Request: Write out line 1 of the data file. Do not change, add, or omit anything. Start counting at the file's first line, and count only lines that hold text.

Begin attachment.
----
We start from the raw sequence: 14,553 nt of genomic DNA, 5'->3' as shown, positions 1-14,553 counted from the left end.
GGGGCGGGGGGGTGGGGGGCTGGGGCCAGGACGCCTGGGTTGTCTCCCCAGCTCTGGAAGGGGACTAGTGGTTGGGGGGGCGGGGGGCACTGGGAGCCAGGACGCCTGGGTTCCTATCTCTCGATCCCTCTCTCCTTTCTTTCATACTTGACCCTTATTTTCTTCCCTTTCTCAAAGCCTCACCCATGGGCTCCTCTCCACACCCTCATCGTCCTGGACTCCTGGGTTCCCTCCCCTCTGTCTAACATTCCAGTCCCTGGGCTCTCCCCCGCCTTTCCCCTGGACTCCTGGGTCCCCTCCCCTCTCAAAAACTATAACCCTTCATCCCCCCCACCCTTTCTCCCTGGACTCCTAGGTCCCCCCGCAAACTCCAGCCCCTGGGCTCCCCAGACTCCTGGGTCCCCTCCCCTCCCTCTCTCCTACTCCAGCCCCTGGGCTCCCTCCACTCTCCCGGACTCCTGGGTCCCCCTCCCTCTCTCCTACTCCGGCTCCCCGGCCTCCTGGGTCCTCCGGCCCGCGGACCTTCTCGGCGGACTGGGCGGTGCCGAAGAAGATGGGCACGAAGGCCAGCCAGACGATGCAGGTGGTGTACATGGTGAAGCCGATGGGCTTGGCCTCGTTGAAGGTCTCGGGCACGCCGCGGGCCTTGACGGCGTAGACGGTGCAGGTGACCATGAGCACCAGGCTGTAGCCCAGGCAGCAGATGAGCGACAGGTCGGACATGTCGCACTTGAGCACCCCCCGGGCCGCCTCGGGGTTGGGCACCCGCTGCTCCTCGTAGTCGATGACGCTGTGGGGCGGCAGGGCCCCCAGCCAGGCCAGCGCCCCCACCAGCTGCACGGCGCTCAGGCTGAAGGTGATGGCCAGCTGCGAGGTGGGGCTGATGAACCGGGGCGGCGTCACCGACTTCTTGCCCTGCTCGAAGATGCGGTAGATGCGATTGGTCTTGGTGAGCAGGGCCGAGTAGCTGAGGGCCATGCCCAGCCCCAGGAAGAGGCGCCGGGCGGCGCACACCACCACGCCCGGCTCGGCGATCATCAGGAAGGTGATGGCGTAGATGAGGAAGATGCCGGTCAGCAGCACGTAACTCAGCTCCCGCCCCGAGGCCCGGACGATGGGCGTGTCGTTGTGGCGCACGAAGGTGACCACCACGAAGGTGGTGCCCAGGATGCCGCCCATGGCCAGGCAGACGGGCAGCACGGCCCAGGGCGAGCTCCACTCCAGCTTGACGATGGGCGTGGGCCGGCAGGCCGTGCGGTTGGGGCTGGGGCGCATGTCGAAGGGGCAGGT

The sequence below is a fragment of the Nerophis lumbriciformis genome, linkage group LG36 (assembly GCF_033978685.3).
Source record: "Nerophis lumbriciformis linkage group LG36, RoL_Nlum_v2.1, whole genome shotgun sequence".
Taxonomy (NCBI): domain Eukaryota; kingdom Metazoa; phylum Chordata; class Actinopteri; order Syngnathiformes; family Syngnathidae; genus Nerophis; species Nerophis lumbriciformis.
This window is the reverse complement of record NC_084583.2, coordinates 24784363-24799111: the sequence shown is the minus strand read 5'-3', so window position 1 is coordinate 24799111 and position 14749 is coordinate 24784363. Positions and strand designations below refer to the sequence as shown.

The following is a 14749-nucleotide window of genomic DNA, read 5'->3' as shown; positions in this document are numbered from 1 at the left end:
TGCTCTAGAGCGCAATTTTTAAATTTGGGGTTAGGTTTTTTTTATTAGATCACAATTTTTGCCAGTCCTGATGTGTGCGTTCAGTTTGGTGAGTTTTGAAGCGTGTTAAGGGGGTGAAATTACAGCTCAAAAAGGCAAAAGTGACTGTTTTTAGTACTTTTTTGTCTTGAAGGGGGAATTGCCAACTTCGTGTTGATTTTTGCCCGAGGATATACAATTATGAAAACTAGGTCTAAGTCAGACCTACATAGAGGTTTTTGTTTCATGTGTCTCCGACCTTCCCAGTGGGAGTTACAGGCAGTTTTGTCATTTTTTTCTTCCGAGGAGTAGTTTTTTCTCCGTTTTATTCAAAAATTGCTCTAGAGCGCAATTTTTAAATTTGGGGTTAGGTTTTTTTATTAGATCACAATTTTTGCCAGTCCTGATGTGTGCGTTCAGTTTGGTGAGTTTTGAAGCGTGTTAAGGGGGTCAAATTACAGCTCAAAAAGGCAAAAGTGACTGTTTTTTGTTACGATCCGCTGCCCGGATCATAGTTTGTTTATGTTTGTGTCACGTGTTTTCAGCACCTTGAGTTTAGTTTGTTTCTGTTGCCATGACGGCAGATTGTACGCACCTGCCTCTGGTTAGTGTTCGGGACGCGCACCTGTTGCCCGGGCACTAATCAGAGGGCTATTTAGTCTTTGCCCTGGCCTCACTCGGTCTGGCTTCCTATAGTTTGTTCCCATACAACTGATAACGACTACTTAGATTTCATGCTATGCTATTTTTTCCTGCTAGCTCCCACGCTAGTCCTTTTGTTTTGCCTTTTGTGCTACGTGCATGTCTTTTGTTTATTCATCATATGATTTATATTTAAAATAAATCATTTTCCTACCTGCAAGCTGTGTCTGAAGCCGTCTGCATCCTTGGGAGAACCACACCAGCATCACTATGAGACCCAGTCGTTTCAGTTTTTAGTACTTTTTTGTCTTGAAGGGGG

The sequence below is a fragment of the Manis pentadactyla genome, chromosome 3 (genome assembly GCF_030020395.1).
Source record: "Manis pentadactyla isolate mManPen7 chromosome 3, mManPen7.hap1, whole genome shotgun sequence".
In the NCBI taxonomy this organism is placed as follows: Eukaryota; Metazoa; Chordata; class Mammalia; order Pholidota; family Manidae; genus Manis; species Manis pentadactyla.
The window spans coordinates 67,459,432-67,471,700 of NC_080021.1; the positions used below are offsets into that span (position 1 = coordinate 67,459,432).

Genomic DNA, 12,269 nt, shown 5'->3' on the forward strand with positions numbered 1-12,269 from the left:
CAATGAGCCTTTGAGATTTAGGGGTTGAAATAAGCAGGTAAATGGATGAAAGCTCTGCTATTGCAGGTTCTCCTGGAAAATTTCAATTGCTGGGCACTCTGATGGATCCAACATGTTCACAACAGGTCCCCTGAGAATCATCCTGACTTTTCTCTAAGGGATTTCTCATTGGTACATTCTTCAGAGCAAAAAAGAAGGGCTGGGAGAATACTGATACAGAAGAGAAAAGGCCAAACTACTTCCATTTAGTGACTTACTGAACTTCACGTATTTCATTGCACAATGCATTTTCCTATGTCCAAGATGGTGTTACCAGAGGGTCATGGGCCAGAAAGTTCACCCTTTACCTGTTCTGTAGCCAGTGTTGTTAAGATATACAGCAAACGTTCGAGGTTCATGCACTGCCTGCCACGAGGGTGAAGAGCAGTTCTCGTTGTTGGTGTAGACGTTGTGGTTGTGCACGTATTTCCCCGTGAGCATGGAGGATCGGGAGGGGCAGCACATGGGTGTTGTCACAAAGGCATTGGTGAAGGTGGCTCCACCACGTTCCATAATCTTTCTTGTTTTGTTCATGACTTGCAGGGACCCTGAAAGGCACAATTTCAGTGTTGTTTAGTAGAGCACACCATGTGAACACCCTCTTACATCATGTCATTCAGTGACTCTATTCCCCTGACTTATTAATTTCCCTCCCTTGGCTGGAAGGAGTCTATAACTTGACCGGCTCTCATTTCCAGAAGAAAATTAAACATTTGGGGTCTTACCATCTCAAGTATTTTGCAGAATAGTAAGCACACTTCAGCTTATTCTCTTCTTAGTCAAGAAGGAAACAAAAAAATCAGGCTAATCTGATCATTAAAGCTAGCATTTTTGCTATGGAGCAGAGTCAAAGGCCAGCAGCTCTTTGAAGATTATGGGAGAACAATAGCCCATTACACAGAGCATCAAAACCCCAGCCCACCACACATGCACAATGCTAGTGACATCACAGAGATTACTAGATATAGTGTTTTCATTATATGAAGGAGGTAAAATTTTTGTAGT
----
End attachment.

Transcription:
We start from the raw sequence: 14,553 nt of genomic DNA, 5'->3' as shown, positions 1-14,553 counted from the left end.